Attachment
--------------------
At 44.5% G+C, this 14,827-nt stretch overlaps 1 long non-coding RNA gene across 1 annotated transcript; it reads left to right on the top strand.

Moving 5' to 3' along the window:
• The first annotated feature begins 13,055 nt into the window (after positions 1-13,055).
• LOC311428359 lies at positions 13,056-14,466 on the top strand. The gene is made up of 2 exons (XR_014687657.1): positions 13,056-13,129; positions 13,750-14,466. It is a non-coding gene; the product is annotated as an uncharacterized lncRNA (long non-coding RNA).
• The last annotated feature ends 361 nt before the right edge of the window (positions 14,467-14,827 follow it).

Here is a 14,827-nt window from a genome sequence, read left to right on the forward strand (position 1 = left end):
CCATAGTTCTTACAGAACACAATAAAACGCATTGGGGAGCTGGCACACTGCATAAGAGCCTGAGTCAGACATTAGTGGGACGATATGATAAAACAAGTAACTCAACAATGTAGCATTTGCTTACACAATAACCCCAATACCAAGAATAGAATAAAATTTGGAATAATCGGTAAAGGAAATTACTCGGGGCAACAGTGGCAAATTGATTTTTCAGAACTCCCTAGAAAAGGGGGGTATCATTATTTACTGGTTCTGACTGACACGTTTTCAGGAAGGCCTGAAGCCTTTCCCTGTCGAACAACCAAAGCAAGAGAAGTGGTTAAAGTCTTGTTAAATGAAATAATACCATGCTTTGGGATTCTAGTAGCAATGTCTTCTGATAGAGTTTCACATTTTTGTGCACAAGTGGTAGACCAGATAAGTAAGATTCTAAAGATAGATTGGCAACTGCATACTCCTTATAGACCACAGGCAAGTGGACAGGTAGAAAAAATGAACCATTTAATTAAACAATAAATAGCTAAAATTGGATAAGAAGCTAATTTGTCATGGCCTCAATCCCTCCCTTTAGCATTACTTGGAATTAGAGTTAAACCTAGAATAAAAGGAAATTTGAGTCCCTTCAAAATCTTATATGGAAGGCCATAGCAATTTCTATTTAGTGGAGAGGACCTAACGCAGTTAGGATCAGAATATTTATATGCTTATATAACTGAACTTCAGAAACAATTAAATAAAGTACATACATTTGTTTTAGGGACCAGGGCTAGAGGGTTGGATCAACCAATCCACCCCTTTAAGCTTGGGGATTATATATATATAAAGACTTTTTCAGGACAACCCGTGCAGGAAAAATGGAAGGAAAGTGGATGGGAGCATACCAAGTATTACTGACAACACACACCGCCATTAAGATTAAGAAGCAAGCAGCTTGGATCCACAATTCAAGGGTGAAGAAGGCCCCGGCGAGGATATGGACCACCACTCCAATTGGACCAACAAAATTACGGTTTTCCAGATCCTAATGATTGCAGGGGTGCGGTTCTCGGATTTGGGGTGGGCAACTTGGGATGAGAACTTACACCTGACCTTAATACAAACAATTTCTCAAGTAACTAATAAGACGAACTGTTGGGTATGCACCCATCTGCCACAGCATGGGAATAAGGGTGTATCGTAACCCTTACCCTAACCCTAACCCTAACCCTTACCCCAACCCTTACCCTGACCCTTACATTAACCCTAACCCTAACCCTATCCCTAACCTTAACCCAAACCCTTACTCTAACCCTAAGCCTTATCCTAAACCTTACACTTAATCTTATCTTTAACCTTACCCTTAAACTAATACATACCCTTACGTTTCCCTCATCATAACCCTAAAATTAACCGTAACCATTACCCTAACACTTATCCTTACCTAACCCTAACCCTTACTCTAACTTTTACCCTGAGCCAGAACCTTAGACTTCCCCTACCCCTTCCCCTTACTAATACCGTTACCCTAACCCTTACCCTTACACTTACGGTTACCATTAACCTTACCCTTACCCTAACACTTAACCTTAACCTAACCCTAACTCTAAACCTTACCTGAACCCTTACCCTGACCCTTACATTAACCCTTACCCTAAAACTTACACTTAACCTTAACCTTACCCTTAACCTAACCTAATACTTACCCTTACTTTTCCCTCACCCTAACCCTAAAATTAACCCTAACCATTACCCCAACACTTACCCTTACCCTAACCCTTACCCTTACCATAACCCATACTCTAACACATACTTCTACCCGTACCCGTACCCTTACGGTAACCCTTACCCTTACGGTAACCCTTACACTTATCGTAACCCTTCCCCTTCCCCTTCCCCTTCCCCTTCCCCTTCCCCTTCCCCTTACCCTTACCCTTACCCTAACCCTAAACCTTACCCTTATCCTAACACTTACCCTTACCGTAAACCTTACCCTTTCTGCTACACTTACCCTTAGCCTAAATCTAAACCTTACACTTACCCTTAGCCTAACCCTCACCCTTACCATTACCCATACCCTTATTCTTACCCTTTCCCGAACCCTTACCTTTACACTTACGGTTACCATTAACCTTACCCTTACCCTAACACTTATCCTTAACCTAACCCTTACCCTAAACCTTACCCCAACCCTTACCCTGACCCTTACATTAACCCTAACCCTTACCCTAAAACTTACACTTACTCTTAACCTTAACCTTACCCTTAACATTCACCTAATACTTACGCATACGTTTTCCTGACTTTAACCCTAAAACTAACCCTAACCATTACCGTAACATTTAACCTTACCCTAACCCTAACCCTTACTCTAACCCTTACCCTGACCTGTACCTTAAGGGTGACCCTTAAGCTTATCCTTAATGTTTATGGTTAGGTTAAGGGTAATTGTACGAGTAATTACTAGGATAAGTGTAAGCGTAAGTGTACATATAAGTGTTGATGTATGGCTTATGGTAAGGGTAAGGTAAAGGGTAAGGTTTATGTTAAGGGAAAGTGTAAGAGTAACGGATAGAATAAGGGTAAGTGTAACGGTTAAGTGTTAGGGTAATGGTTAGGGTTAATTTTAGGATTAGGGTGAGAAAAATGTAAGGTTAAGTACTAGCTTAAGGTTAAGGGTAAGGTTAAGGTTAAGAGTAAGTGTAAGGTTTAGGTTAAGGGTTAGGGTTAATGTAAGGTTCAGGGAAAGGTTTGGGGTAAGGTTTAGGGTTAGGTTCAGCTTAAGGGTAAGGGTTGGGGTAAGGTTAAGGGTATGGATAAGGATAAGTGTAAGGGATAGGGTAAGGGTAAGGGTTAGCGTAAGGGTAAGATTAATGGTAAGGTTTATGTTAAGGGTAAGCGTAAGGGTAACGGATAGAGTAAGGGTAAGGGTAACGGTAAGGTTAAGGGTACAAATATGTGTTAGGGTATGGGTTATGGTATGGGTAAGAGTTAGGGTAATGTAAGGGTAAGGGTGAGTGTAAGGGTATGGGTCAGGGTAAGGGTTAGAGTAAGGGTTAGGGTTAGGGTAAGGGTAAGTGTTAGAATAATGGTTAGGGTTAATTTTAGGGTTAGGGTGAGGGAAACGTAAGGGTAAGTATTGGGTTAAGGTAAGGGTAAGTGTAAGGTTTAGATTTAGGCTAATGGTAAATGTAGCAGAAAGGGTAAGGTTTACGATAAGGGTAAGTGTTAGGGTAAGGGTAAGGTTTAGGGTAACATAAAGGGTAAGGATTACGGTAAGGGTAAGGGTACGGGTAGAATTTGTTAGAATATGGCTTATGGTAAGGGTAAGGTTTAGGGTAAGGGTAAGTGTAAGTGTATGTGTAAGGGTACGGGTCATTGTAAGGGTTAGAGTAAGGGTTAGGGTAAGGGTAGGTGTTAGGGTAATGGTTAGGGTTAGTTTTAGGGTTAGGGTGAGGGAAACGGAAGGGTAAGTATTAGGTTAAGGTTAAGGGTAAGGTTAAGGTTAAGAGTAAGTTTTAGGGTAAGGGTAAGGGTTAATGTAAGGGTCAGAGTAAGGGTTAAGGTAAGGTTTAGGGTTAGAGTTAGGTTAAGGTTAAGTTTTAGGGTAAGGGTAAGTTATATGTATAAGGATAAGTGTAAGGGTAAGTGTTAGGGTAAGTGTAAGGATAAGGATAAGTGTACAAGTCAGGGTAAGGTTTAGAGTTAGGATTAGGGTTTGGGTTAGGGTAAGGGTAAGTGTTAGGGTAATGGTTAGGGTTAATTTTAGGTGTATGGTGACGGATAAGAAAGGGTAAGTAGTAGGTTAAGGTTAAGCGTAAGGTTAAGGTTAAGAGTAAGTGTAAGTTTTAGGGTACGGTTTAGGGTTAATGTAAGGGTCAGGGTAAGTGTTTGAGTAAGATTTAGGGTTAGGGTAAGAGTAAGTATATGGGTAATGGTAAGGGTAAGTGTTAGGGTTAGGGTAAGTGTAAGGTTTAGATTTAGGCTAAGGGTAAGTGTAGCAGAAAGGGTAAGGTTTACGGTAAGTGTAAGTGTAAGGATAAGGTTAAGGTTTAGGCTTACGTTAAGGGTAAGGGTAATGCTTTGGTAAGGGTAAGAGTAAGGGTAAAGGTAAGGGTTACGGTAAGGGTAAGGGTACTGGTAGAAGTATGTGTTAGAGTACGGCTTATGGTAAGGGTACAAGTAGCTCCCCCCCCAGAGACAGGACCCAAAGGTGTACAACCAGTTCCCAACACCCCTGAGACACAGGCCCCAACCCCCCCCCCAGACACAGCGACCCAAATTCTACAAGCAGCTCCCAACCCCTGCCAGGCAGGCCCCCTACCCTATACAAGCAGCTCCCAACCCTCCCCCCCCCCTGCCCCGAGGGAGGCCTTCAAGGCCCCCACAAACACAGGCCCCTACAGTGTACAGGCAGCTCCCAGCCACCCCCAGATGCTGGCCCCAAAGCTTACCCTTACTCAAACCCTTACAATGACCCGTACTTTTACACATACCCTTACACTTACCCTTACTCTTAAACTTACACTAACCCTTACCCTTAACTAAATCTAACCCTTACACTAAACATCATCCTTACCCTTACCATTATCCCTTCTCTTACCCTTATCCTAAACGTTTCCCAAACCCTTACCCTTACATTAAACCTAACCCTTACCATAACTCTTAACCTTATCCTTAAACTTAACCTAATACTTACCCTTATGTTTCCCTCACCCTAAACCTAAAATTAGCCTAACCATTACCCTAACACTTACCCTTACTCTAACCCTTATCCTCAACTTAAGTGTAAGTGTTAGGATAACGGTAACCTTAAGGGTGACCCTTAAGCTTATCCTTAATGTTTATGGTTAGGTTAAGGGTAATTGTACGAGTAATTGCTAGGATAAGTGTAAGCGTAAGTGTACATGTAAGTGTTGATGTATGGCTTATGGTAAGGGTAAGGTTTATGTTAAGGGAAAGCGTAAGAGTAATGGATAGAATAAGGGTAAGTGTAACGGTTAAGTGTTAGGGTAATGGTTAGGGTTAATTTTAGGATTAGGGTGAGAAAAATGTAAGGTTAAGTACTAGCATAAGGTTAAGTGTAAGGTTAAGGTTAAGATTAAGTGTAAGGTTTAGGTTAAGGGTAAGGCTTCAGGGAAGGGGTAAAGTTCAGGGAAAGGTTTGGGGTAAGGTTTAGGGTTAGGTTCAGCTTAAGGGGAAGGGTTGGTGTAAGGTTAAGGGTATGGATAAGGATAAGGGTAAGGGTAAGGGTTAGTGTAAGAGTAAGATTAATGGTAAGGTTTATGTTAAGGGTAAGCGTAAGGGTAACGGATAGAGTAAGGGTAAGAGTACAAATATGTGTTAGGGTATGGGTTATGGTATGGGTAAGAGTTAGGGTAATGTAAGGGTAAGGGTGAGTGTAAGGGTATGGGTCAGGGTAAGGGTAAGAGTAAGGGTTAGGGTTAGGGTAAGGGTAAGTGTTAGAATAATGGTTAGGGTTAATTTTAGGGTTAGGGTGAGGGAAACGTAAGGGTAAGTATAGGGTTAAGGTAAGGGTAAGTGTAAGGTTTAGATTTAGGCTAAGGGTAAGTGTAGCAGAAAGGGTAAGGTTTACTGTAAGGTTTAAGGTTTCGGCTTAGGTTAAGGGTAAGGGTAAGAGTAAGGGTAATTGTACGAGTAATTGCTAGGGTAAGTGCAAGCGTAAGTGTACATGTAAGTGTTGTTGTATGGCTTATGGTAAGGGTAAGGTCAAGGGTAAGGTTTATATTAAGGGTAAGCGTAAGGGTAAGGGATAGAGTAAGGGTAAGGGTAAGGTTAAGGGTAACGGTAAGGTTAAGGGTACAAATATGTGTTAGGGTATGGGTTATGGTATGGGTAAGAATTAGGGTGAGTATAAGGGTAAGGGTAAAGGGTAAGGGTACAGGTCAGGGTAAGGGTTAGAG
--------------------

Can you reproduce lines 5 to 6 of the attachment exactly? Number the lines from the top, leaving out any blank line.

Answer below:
• The last annotated feature ends 361 nt before the right edge of the window (positions 14,467-14,827 follow it).

Here is a 14,827-nt window from a genome sequence, read left to right on the forward strand (position 1 = left end):